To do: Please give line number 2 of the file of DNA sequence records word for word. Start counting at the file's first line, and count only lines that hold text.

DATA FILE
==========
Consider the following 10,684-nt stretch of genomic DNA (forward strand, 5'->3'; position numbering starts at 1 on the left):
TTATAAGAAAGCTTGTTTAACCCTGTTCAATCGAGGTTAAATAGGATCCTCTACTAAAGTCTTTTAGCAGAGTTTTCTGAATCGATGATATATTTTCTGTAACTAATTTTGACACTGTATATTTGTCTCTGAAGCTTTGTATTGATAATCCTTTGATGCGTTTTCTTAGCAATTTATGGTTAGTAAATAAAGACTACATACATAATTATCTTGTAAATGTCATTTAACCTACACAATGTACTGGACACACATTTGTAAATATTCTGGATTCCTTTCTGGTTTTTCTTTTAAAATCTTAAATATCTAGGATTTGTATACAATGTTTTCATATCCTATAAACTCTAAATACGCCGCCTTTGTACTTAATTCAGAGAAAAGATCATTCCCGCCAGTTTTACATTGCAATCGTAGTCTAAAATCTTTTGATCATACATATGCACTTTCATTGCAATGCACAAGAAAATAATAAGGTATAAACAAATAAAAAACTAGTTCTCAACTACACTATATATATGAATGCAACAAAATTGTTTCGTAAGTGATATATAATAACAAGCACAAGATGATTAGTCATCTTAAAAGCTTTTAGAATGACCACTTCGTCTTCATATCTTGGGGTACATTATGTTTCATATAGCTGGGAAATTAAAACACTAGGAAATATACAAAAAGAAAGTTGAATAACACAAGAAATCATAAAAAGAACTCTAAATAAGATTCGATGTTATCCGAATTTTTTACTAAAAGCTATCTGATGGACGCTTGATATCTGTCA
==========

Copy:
TTATAAGAAAGCTTGTTTAACCCTGTTCAATCGAGGTTAAATAGGATCCTCTACTAAAGTCTTTTAGCAGAGTTTTCTGAATCGATGATATATTTTCTGTAACTAATTTTGACACTGTATATTTGTCTCTGAAGCTTTGTATTGATAATCCTTTGATGCGTTTTCTTAGCAATTTATGGTTAGTAAATAAAGACTACATACATAATTATCTTGTAAATGTCATTTAACCTACACAATGTACTGGACACACATTTGTAAATATTCTGGATTCCTTTCTGGTTTTTCTTTTAAAATCTTAAATATCTAGGATTTGTATACAATGTTTTCATATCCTATAAACTCTAAATACGCCGCCTTTGTACTTAATTCAGAGAAAAGATCATTCCCGCCAGTTTTACATTGCAATCGTAGTCTAAAATCTTTTGATCATACATATGCACTTTCATTGCAATGCACAAGAAAATAATAAGGTATAAACAAATAAAAAACTAGTTCTCAACTACACTATATATATGAATGCAACAAAATTGTTTCGTAAGTGATATATAATAACAAGCACAAGATGATTAGTCATCTTAAAAGCTTTTAGAATGACCACTTCGTCTTCATATCTTGGGGTACATTATGTTTCATATAGCTGGGAAATTAAAACACTAGGAAATATACAAAAAGAAAGTTGAATAACACAAGAAATCATAAAAAGAACTCTAAATAAGATTCGATGTTATCCGAATTTTTTACTAAAAGCTATCTGATGGACGCTTGATATCTGTCA